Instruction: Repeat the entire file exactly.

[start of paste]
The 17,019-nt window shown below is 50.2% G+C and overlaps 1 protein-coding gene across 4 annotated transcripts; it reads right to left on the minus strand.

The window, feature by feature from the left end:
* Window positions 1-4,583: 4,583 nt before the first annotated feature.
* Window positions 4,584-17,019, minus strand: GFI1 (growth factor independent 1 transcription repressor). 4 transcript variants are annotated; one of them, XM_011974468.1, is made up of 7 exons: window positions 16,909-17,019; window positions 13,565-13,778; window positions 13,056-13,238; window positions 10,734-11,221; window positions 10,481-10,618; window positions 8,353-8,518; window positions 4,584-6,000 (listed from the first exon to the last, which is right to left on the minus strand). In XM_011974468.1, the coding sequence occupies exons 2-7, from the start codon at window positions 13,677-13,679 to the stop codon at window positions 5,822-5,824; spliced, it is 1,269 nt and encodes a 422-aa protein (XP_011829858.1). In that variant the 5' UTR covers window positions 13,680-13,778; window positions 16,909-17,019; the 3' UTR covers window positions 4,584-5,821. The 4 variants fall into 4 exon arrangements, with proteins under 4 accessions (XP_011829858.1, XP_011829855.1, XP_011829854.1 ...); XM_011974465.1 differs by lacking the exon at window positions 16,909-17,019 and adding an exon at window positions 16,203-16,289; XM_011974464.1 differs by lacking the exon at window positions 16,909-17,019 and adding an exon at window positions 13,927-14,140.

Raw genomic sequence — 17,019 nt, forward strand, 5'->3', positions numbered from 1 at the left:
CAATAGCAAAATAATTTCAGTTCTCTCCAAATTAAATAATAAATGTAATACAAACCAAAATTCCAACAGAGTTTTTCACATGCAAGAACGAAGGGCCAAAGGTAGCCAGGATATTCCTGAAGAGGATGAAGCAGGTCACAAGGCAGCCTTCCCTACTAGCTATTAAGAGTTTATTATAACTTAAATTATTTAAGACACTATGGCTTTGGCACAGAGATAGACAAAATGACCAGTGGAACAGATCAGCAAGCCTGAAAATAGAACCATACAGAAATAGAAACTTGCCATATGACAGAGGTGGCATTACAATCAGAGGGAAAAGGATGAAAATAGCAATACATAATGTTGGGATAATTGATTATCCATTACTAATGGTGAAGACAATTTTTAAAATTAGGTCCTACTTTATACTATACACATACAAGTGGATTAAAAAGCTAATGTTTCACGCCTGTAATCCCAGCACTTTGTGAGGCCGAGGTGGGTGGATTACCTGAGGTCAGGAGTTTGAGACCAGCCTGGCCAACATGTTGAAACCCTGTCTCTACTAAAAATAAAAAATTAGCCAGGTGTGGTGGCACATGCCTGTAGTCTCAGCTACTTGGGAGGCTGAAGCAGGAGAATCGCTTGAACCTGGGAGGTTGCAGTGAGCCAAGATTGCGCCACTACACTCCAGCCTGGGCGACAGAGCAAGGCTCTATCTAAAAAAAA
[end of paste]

The 17,019-nt window shown below is 50.2% G+C and overlaps 1 protein-coding gene across 4 annotated transcripts; it reads right to left on the minus strand.

The window, feature by feature from the left end:
* Window positions 1-4,583: 4,583 nt before the first annotated feature.
* Window positions 4,584-17,019, minus strand: GFI1 (growth factor independent 1 transcription repressor). 4 transcript variants are annotated; one of them, XM_011974468.1, is made up of 7 exons: window positions 16,909-17,019; window positions 13,565-13,778; window positions 13,056-13,238; window positions 10,734-11,221; window positions 10,481-10,618; window positions 8,353-8,518; window positions 4,584-6,000 (listed from the first exon to the last, which is right to left on the minus strand). In XM_011974468.1, the coding sequence occupies exons 2-7, from the start codon at window positions 13,677-13,679 to the stop codon at window positions 5,822-5,824; spliced, it is 1,269 nt and encodes a 422-aa protein (XP_011829858.1). In that variant the 5' UTR covers window positions 13,680-13,778; window positions 16,909-17,019; the 3' UTR covers window positions 4,584-5,821. The 4 variants fall into 4 exon arrangements, with proteins under 4 accessions (XP_011829858.1, XP_011829855.1, XP_011829854.1 ...); XM_011974465.1 differs by lacking the exon at window positions 16,909-17,019 and adding an exon at window positions 16,203-16,289; XM_011974464.1 differs by lacking the exon at window positions 16,909-17,019 and adding an exon at window positions 13,927-14,140.

Raw genomic sequence — 17,019 nt, forward strand, 5'->3', positions numbered from 1 at the left:
CAATAGCAAAATAATTTCAGTTCTCTCCAAATTAAATAATAAATGTAATACAAACCAAAATTCCAACAGAGTTTTTCACATGCAAGAACGAAGGGCCAAAGGTAGCCAGGATATTCCTGAAGAGGATGAAGCAGGTCACAAGGCAGCCTTCCCTACTAGCTATTAAGAGTTTATTATAACTTAAATTATTTAAGACACTATGGCTTTGGCACAGAGATAGACAAAATGACCAGTGGAACAGATCAGCAAGCCTGAAAATAGAACCATACAGAAATAGAAACTTGCCATATGACAGAGGTGGCATTACAATCAGAGGGAAAAGGATGAAAATAGCAATACATAATGTTGGGATAATTGATTATCCATTACTAATGGTGAAGACAATTTTTAAAATTAGGTCCTACTTTATACTATACACATACAAGTGGATTAAAAAGCTAATGTTTCACGCCTGTAATCCCAGCACTTTGTGAGGCCGAGGTGGGTGGATTACCTGAGGTCAGGAGTTTGAGACCAGCCTGGCCAACATGTTGAAACCCTGTCTCTACTAAAAATAAAAAATTAGCCAGGTGTGGTGGCACATGCCTGTAGTCTCAGCTACTTGGGAGGCTGAAGCAGGAGAATCGCTTGAACCTGGGAGGTTGCAGTGAGCCAAGATTGCGCCACTACACTCCAGCCTGGGCGACAGAGCAAGGCTCTATCTAAAAAAAA